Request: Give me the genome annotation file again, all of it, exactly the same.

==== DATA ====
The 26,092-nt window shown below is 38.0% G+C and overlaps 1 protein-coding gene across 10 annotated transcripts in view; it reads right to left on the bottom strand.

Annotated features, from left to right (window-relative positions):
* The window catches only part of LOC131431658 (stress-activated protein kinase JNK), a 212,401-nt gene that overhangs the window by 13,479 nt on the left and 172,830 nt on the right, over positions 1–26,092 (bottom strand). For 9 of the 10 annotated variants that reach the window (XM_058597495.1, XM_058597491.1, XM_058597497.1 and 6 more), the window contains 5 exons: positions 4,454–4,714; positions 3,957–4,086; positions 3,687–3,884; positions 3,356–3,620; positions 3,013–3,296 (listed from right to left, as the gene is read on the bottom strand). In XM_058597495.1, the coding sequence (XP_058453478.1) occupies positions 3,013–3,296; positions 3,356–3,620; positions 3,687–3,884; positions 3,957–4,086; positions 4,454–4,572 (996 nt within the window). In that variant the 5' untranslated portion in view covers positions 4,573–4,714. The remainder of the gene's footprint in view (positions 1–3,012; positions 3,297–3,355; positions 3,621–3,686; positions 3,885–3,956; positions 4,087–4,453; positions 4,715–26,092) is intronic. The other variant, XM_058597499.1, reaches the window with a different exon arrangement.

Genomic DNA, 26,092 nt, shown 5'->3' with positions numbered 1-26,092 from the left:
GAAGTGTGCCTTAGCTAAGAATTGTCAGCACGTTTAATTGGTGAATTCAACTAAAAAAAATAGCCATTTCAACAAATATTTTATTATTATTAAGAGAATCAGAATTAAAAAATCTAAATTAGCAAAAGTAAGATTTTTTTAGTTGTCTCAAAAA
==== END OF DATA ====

The 26,092-nt window shown below is 38.0% G+C and overlaps 1 protein-coding gene across 10 annotated transcripts in view; it reads right to left on the bottom strand.

Annotated features, from left to right (window-relative positions):
* The window catches only part of LOC131431658 (stress-activated protein kinase JNK), a 212,401-nt gene that overhangs the window by 13,479 nt on the left and 172,830 nt on the right, over positions 1–26,092 (bottom strand). For 9 of the 10 annotated variants that reach the window (XM_058597495.1, XM_058597491.1, XM_058597497.1 and 6 more), the window contains 5 exons: positions 4,454–4,714; positions 3,957–4,086; positions 3,687–3,884; positions 3,356–3,620; positions 3,013–3,296 (listed from right to left, as the gene is read on the bottom strand). In XM_058597495.1, the coding sequence (XP_058453478.1) occupies positions 3,013–3,296; positions 3,356–3,620; positions 3,687–3,884; positions 3,957–4,086; positions 4,454–4,572 (996 nt within the window). In that variant the 5' untranslated portion in view covers positions 4,573–4,714. The remainder of the gene's footprint in view (positions 1–3,012; positions 3,297–3,355; positions 3,621–3,686; positions 3,885–3,956; positions 4,087–4,453; positions 4,715–26,092) is intronic. The other variant, XM_058597499.1, reaches the window with a different exon arrangement.

Genomic DNA, 26,092 nt, shown 5'->3' with positions numbered 1-26,092 from the left:
GAAGTGTGCCTTAGCTAAGAATTGTCAGCACGTTTAATTGGTGAATTCAACTAAAAAAAATAGCCATTTCAACAAATATTTTATTATTATTAAGAGAATCAGAATTAAAAAATCTAAATTAGCAAAAGTAAGATTTTTTTAGTTGTCTCAAAAA